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Within this location, the Battle of Sunset Pass was fought on November 1874 during the Yavapai War. Following the theft of livestock by a band of Tonto Apaches, a troop of United States Army soldiers was dispatched to track the natives and recover the stolen property. The Americans found the raiders at Sunset Pass, in Coconino County, Arizona, where a small skirmish ensued.

  • Sketch of Sgt. Bernard Taylor rescuing Lt. Charles King during the battle
  • Gen. Charles King during the Spanish-American War
  • Photo of older edition of King's book, Sunset Pass, recounting the battle.

In October 1874 a group of renegade Tonto warriors stole some livestock from a settler in the Tonto Basin so on the morning of November 1, 1874 about forty men of the 5th Cavalry, including some Apache scouts, left Camp Verde to pursue the hostiles. The patrol reached Sunset Pass, near the Little Colorado River, that same day so the commander, First Lieutenant Charles King, decided that the spot would be a good place to make camp for the night. However, shortly after the Americans stopped, King took a few men with him on a hike up a nearby mesa in order to have a better view of the surrounding terrain. Unbeknown to King, the Tontos he was looking for were waiting to ambush the party while they climbed up the mesa. King and his men were about a half a mile away from camp when suddenly a volley or arrows and bullets was fired from the Tontos hiding behind rocks and boulders. King was badly wounded within the first few minutes of the fight, having been hit in the head twice by arrows and one by a bullet to his right arm.

Under a heavy enemy fire, Sergeant Bernard Taylor raced forward and rescued King who was almost unconscious. Sergeant Taylor then carried the wounded King all the way back to camp. By which time the remainder of the patrol moved in to engage. Second Lieutenant George O. Eaton assumed command at that point and he fought the Apaches for some time before disengaging. In the end, King's probe was regarded as a failure though Sergeant Taylor, George Deary, and Rudolph von Medem later received the Medal of Honor for their conduct in this battle and other engagements.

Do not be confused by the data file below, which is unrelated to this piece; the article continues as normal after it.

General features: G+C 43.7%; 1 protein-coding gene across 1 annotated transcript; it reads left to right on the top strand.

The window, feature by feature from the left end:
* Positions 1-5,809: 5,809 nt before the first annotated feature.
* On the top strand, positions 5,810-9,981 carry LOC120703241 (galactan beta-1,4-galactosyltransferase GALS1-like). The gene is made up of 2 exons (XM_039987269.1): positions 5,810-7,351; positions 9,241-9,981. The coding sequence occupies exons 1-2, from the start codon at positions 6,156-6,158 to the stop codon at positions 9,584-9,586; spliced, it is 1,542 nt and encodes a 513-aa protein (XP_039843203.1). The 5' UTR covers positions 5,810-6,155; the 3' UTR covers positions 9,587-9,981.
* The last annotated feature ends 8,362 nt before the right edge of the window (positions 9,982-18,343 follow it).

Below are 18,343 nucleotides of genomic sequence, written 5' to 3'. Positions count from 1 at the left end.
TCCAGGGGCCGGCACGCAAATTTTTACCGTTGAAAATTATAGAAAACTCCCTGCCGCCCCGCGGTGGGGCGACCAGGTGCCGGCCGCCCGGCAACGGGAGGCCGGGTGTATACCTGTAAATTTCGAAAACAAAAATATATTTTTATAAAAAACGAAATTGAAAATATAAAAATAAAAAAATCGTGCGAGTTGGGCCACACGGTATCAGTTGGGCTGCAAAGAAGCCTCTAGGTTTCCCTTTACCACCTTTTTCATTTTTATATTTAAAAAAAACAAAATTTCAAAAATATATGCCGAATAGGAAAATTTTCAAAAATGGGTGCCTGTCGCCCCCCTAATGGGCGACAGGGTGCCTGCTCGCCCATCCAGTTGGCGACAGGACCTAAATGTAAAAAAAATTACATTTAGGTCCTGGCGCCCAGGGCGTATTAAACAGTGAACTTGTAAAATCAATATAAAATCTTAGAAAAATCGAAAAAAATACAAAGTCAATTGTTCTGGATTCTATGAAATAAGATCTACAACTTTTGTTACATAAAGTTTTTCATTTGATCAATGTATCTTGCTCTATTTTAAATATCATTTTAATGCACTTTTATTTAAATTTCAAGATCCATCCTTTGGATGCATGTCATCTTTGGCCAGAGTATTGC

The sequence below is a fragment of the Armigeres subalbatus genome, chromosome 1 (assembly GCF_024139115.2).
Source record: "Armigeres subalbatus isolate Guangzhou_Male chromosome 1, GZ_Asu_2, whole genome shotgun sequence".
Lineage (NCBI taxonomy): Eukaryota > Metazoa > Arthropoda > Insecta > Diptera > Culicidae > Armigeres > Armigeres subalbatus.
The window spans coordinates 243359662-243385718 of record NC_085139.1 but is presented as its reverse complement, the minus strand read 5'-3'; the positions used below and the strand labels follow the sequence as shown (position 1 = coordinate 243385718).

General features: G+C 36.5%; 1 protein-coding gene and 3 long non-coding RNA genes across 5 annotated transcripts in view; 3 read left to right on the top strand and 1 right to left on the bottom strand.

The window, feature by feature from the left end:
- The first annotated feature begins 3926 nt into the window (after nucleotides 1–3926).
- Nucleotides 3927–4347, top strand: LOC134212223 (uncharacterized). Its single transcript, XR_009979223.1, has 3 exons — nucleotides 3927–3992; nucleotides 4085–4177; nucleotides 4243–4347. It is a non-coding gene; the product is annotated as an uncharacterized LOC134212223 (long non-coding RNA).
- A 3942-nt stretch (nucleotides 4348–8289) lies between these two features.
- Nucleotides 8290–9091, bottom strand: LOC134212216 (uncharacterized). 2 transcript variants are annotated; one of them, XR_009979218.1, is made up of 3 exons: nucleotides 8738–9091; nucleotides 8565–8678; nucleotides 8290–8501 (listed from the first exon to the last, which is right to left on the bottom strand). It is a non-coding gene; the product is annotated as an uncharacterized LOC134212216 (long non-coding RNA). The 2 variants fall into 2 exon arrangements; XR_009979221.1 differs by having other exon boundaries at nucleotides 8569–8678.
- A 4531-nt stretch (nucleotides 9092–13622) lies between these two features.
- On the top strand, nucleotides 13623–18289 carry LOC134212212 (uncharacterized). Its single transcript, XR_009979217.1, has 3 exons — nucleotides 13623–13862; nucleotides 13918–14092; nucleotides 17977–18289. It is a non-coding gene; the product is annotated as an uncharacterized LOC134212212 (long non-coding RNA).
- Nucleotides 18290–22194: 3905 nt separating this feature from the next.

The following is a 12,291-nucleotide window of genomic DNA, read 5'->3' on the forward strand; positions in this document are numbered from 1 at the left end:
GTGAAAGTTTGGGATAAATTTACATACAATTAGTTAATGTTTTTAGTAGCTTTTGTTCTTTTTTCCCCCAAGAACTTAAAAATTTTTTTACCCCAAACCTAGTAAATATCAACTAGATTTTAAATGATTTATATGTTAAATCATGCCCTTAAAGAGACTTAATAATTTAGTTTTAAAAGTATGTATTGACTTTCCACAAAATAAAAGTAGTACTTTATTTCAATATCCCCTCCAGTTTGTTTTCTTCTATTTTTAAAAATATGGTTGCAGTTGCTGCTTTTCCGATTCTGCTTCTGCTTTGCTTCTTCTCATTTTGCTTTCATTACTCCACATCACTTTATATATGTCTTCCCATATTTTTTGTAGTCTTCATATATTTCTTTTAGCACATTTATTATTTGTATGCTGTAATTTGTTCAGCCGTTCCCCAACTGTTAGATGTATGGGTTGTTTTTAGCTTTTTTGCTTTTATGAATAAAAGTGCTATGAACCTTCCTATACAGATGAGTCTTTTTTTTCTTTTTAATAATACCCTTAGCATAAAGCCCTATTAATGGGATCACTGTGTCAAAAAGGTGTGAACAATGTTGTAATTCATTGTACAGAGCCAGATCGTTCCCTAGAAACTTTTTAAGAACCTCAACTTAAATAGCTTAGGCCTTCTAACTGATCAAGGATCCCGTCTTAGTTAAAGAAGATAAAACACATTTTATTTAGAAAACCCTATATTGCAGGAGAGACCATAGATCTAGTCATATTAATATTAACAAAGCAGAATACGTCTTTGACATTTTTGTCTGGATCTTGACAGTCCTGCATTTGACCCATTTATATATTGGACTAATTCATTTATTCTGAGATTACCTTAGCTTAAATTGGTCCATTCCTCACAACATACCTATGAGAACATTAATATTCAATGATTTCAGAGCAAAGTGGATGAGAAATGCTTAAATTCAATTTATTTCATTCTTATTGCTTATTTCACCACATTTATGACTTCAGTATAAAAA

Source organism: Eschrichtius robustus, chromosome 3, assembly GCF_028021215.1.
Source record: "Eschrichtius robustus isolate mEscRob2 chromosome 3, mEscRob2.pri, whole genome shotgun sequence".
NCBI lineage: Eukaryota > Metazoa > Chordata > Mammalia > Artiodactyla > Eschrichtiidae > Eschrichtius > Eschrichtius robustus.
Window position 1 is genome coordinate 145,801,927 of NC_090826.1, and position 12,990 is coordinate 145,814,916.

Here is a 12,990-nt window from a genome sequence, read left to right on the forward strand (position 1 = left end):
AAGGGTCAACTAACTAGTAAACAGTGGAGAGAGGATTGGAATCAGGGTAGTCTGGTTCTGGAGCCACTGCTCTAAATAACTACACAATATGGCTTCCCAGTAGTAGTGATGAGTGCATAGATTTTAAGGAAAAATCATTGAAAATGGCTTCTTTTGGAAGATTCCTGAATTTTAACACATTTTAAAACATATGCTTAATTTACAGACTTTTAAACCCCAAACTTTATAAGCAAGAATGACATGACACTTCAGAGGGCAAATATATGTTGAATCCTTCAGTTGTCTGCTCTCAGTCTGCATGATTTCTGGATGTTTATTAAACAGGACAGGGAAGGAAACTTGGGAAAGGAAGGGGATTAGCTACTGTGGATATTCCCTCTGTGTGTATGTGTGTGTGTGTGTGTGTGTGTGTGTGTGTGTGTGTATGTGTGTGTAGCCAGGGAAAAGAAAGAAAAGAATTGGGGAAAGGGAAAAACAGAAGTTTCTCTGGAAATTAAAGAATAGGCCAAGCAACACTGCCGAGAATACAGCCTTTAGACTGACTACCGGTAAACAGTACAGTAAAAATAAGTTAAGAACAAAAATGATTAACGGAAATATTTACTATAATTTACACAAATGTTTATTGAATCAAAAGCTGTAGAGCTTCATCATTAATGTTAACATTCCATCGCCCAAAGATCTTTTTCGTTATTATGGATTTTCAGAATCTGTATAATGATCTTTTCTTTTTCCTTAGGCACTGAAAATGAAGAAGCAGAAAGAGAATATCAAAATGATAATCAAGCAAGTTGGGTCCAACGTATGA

Because the pursuit of the Tonto Apaches failed, the garrison of Camp Verde launched another expedition on November 17 of 1874. In it, Second Lieutenant Eaton led a detachment of the 5th Cavalry which was accompanied by the famous frontiersman Al Sieber and his Apache scouts. The expedition first headed east from Camp Verde along West Clear Creek before heading roughly northeast above the Mogollon Rim. Several days later, on November 24, Eaton and his command encountered a patrol under Captain Robert H. Montgomery who had been patrolling farther to the east. Though Eaton had no orders to proceed further east, he continued on and found the Apache's trail which Captain Montgomery had missed. The expedition followed the trail and two hours before sunset they found the hostiles. Another skirmish ensued and it resulted in the deaths of two warriors and the capture of six women and children, the Americans suffered no casualties. As for First Lieutenant King, he later became a captain only to retire from the regular army shortly afterwards, due to his wounds sustained at Sunset Pass. King then became a well known novelist before volunteering to fight in the War of 1898 and the Philippine–American War as a general. One of King's works was the book Sunset Pass, published in 1890.

Michno, F. Gregory (2009). Encyclopedia of Indian wars: Western Battles and Skirmishes, 1850–1890. Missoula, Montana: Mountain Press Publishing Company. Hedren, Paul L., ed. Campaigning with King: Charles King, Chronicler of the Old Army. Lincoln: University of Nebraska Press, 1991. (pg. 78).